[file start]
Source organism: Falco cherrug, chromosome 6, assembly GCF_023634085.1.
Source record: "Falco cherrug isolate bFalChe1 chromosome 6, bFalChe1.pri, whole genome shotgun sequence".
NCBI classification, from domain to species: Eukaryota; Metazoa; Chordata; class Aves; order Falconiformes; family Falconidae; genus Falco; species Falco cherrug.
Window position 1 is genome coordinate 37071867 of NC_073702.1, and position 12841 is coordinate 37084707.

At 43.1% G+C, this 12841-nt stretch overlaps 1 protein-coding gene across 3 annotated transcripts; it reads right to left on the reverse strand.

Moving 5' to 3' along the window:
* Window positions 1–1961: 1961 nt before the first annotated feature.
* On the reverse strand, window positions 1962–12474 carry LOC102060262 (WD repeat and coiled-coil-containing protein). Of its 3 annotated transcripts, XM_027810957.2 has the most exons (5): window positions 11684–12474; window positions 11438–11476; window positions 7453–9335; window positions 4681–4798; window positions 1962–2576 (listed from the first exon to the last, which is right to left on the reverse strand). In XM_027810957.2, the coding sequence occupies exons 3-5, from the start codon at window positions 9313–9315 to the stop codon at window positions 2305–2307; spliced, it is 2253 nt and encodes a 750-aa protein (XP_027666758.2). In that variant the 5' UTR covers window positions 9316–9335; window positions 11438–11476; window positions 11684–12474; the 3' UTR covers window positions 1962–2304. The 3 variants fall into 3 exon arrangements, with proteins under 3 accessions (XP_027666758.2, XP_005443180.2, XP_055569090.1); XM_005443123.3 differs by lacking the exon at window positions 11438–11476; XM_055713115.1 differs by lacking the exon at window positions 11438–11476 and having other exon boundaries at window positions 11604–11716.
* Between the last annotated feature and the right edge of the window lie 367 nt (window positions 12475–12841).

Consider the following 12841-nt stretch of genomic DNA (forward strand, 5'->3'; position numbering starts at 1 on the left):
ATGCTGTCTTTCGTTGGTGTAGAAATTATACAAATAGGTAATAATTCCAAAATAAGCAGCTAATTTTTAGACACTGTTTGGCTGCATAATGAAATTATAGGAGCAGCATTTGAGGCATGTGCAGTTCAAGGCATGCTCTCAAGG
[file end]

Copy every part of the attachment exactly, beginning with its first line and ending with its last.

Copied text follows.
Source organism: Falco cherrug, chromosome 6, assembly GCF_023634085.1.
Source record: "Falco cherrug isolate bFalChe1 chromosome 6, bFalChe1.pri, whole genome shotgun sequence".
NCBI classification, from domain to species: Eukaryota; Metazoa; Chordata; class Aves; order Falconiformes; family Falconidae; genus Falco; species Falco cherrug.
Window position 1 is genome coordinate 37071867 of NC_073702.1, and position 12841 is coordinate 37084707.

At 43.1% G+C, this 12841-nt stretch overlaps 1 protein-coding gene across 3 annotated transcripts; it reads right to left on the reverse strand.

Moving 5' to 3' along the window:
* Window positions 1–1961: 1961 nt before the first annotated feature.
* On the reverse strand, window positions 1962–12474 carry LOC102060262 (WD repeat and coiled-coil-containing protein). Of its 3 annotated transcripts, XM_027810957.2 has the most exons (5): window positions 11684–12474; window positions 11438–11476; window positions 7453–9335; window positions 4681–4798; window positions 1962–2576 (listed from the first exon to the last, which is right to left on the reverse strand). In XM_027810957.2, the coding sequence occupies exons 3-5, from the start codon at window positions 9313–9315 to the stop codon at window positions 2305–2307; spliced, it is 2253 nt and encodes a 750-aa protein (XP_027666758.2). In that variant the 5' UTR covers window positions 9316–9335; window positions 11438–11476; window positions 11684–12474; the 3' UTR covers window positions 1962–2304. The 3 variants fall into 3 exon arrangements, with proteins under 3 accessions (XP_027666758.2, XP_005443180.2, XP_055569090.1); XM_005443123.3 differs by lacking the exon at window positions 11438–11476; XM_055713115.1 differs by lacking the exon at window positions 11438–11476 and having other exon boundaries at window positions 11604–11716.
* Between the last annotated feature and the right edge of the window lie 367 nt (window positions 12475–12841).

Consider the following 12841-nt stretch of genomic DNA (forward strand, 5'->3'; position numbering starts at 1 on the left):
ATGCTGTCTTTCGTTGGTGTAGAAATTATACAAATAGGTAATAATTCCAAAATAAGCAGCTAATTTTTAGACACTGTTTGGCTGCATAATGAAATTATAGGAGCAGCATTTGAGGCATGTGCAGTTCAAGGCATGCTCTCAAGG